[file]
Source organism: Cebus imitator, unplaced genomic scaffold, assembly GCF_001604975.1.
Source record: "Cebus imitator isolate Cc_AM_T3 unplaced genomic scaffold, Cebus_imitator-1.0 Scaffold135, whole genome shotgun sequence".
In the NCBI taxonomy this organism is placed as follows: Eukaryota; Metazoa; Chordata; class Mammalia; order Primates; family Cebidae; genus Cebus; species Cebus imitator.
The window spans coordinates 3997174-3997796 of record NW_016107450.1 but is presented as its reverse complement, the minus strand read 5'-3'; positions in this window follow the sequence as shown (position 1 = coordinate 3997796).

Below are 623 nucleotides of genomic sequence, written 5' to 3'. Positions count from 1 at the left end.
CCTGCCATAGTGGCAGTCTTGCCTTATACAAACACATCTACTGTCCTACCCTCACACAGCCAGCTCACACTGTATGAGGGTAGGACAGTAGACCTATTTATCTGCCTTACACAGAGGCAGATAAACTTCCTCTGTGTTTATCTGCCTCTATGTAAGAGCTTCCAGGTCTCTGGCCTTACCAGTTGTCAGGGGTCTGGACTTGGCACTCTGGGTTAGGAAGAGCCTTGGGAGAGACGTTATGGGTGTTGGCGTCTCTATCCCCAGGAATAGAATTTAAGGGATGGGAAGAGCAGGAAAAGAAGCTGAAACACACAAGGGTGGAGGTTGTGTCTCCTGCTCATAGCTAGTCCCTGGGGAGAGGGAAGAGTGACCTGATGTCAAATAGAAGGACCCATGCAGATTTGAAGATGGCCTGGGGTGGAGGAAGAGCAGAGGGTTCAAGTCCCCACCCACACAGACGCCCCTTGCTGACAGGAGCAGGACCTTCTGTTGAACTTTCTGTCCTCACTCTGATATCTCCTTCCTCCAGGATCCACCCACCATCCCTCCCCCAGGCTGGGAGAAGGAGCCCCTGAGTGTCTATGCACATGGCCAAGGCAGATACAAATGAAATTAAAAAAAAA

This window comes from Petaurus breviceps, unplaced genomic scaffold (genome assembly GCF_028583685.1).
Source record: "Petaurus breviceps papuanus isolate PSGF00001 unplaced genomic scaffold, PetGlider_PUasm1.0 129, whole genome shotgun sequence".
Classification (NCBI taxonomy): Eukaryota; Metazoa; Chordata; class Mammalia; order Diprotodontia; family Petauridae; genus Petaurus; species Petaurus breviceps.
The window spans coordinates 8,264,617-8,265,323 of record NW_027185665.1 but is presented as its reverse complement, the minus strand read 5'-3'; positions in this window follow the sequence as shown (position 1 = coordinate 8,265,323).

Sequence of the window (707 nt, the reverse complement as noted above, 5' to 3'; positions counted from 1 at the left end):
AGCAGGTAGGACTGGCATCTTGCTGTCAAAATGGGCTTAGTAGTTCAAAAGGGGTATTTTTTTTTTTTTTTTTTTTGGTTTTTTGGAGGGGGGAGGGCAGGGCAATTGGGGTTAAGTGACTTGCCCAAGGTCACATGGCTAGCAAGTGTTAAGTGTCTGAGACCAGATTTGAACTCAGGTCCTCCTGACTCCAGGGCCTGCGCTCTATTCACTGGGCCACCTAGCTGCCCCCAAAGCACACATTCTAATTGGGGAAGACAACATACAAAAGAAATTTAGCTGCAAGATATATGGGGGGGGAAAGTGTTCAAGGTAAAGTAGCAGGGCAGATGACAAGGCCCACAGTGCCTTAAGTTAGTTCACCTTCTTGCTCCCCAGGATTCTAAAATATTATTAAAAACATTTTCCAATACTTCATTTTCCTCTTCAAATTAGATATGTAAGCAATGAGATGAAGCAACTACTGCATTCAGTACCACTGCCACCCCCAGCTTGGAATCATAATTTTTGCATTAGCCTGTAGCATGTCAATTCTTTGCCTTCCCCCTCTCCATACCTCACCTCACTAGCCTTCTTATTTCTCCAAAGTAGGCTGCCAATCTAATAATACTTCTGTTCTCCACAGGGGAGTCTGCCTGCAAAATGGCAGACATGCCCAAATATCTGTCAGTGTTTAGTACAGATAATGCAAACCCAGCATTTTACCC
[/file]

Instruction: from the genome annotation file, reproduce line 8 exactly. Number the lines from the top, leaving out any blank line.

Source record: "Petaurus breviceps papuanus isolate PSGF00001 unplaced genomic scaffold, PetGlider_PUasm1.0 129, whole genome shotgun sequence".